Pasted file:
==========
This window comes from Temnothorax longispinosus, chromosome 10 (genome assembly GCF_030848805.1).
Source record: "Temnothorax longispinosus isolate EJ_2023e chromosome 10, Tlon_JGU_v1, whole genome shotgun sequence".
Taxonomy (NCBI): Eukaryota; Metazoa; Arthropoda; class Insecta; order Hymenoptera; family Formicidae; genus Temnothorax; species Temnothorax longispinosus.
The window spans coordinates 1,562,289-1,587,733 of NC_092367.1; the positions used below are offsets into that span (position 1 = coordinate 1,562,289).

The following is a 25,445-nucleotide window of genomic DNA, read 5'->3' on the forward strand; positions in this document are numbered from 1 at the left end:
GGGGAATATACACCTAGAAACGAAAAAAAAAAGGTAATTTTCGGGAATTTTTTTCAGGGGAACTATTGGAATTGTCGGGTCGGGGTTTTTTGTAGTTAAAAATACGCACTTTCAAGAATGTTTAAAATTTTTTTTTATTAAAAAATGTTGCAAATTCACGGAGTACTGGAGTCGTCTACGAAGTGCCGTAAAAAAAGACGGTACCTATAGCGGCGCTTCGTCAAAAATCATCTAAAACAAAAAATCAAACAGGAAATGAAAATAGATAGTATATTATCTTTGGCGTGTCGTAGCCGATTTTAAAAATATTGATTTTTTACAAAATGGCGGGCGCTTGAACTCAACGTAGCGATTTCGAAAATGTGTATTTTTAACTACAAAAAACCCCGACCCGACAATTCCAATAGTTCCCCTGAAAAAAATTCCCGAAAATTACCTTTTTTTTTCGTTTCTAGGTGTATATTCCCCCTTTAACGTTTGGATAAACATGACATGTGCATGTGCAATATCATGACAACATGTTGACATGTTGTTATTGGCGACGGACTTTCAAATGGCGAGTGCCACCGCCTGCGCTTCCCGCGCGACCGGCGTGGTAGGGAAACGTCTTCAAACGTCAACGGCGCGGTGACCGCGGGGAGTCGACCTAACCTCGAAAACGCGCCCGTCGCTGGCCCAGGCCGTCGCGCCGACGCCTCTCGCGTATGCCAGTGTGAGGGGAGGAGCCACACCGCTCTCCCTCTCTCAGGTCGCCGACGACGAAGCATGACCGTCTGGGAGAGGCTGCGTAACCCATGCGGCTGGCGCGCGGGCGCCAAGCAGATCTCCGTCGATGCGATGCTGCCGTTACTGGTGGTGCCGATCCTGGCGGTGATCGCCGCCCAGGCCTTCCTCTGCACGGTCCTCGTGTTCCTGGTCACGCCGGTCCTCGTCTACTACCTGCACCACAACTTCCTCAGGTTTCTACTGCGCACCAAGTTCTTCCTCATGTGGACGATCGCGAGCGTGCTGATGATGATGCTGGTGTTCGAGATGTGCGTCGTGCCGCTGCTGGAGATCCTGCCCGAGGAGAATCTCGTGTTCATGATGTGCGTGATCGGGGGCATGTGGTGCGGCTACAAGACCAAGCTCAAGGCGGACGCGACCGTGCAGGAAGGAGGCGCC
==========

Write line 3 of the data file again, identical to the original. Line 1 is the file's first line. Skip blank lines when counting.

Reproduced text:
Taxonomy (NCBI): Eukaryota; Metazoa; Arthropoda; class Insecta; order Hymenoptera; family Formicidae; genus Temnothorax; species Temnothorax longispinosus.